Is this the beginning of the end for HP?

The iconic tech company takes an $8.8 billion impairment charge related to accounting improprieties at Autonomy. The rest of its quarter was dismal as well.

By Jonathan Berr Nov 20, 2012 11:21AM

Kyu Oh Photodisc Getty ImagesUpdated 11:10 a.m. ET


Shares of Hewlett-Packard (HPQ) were trading down nearly 10% Tuesday after the Silicon Valley stalwart reported that it took an $8.8 billion charge upon finding "serious accounting improprieties, disclosure failures and outright misrepresentations" at Autonomy, a company it acquired in 2011. Oh, let's not forget that the Palo Alto, Calif. company also reported earnings that were god-awful.

HP's announcement regarding Autonomy is simply mind-blowing. Though the company wasn't using the word, CNBC's David Faber described it as "massive fraud." If that's true, it's huge, not Enron- or Worldcom-huge, but enormous nonetheless.


This raises many disturbing questions. How could have HP, its investment bankers, auditors and lawyers been so thoroughly snookered by Autonomy? The first clue that something was amiss came in May when HP CEO Meg Whitman fired Autonomy CEO and founder Mike Lynch, who originally was supposed to stay on and run the company after it was acquired. At the time, investors linked the ouster to Autonomy's poor performance, CNET reported.

Whitman wasn't responsible for the Autonomy deal. That distinction belongs to Leo Apotheker, one of three HP CEOs who have been ousted. Apotheker had argued that the Autonomy deal was needed to enable the company to break its dependence on the PC. In that respect, the acquisition was a dismal failure.

Now that its accounting has come into question, HP should immediately try to recoup some, if not all of the $25 million golden parachute that Apotheker received, according to CNNMoney. CNBC reported that HP has contacted law enforcement officials in the U.K, where Autonomy is based. The Securities and Exchange Commission and the U.S. Department of Justice may get involved as well.

Most investors will probably overlook the HP's quarterly results in the wake of the accounting bombshell. Unfortunately, there wasn't much good news there either. The company reported a net loss of $6.85 billion, or $3.84 per share, an improvement from a loss of $8.86 billion, or $4.49 per share, according to the company's earnings press release. Revenue fell 7% to $30 billion. Excluding one-time items, the company earned $1.16 per share. For those keeping score, HP was forecast to earn $1.14 per share on revenue of $30.4 billion.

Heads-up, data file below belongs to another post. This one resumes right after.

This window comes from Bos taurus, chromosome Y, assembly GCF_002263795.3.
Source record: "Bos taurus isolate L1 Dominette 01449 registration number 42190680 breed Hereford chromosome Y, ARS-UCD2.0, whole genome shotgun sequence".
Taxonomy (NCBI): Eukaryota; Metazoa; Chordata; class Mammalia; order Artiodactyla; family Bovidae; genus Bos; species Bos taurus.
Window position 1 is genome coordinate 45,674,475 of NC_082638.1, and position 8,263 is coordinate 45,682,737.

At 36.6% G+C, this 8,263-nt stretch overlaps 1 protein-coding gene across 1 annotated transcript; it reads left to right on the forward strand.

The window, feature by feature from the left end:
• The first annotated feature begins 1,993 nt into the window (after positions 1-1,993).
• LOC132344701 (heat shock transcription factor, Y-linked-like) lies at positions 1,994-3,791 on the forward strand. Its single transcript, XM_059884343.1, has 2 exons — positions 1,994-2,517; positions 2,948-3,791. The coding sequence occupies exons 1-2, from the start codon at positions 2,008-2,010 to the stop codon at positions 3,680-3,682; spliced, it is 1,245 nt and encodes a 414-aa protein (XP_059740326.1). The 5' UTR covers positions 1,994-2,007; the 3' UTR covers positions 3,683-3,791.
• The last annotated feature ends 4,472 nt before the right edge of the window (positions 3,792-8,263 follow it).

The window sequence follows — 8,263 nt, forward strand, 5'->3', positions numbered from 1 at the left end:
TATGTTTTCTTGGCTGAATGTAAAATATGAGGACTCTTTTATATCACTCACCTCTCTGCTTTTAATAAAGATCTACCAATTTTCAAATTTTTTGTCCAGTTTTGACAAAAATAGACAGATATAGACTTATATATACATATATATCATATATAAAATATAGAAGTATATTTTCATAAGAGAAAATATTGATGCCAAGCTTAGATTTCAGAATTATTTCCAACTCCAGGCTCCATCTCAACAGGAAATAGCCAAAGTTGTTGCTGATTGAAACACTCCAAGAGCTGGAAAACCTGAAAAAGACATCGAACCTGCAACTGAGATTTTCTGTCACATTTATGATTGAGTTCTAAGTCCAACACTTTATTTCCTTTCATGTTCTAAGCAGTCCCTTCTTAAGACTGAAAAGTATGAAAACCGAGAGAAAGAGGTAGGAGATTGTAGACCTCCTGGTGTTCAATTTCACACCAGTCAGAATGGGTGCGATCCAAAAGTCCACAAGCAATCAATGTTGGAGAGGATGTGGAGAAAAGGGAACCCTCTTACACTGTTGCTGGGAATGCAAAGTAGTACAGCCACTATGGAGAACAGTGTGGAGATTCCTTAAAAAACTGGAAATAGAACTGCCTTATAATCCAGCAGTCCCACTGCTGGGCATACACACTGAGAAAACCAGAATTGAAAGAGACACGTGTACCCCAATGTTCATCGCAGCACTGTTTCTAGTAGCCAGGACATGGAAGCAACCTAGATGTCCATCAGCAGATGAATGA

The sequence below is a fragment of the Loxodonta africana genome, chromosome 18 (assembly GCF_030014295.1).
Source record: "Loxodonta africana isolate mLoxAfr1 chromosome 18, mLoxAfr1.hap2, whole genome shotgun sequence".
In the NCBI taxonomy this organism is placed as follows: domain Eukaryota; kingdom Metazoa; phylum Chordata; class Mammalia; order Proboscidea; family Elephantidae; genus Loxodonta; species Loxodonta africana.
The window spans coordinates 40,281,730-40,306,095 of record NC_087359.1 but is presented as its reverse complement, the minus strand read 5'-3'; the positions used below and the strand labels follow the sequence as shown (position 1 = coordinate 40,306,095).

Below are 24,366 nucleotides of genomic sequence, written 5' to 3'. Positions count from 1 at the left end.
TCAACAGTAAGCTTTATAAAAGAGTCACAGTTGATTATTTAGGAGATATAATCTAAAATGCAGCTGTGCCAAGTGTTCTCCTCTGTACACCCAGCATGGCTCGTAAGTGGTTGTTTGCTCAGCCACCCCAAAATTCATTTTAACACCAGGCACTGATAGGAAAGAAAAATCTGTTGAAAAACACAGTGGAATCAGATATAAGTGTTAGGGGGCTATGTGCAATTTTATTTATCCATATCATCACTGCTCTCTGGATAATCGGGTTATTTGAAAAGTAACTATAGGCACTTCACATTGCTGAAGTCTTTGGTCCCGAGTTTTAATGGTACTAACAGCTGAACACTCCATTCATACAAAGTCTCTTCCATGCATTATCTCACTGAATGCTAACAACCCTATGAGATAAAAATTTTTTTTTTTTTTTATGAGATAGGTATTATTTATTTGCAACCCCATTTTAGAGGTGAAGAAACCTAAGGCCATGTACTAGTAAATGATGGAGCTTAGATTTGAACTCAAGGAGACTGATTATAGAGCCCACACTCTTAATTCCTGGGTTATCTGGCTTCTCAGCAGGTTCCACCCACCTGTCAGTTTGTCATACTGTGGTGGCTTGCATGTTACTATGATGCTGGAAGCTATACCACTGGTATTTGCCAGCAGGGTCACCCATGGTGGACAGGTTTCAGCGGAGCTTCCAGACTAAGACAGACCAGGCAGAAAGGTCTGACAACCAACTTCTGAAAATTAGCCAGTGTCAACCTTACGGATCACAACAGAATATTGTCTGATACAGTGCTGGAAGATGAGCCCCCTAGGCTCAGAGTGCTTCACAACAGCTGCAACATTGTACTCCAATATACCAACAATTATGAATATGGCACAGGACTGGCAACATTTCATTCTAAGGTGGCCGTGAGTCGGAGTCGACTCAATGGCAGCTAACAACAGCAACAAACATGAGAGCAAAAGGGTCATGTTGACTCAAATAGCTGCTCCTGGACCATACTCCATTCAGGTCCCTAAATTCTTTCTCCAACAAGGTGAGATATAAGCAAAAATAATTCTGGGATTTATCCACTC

Going forward, the company is expected to earn between 68 cents and 71 cents in the first fiscal quarter, way under the 85 cents that analysts had expected. Earnings per share for the year are seen at $3.40 to $3.60. Analysts' expectations were for $4.04 per share.


HP's big problem is hardly a secret: the company has failed to adapt to the post-PC world. This is painfully obvious. Hardware volumes plunged 20% and both desktops and notebooks units were down 12%. Apple (APPL), among others, continues to decimate HP.

Meg Whitman has been tasked with cleaning up the mess that her predecessors made. She's already announced plans to slash 29,000 workers by the end of fiscal 2014, Bloomberg reported. With Tuesday's news about potential massive fraud, her job just got much more difficult. HP may eventually be forced to find a suitor but it seems unlikely that will happen until the Autonomy issues are resolved.

Jonathan Berr does not own shares of the listed stocks. Follow him on Twitter@jdberr.


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Tags: AAPLHPQ
68Comments
Nov 20, 2012 2:51PM
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Maybe Best Buy can hire Whitman for like $100 million a year.

Nov 20, 2012 2:06PM
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They need Bain capital to get in there and tell everybody "we`re looking out for ".The next

day the pink slips are passed out, then the assets are sold to China and Bain gets big

checks.The American way!!!!

Nov 20, 2012 1:58PM
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I realize it would affect people's lives, probably a lot of good people, but it is hard for me to feel any empathy for the company or its executive management.  Their product quality and customer support has gone down the tubes over the last several years and the board has made several plain stupid decisions.  I would never buy another crappy ink hog printer from them again anyway.
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Meg Whitman was unqualified to lead the company in the first place, do you really think she will do anything creative to help HP,  no she'll just slash jobs and pump her salary.
Nov 20, 2012 1:47PM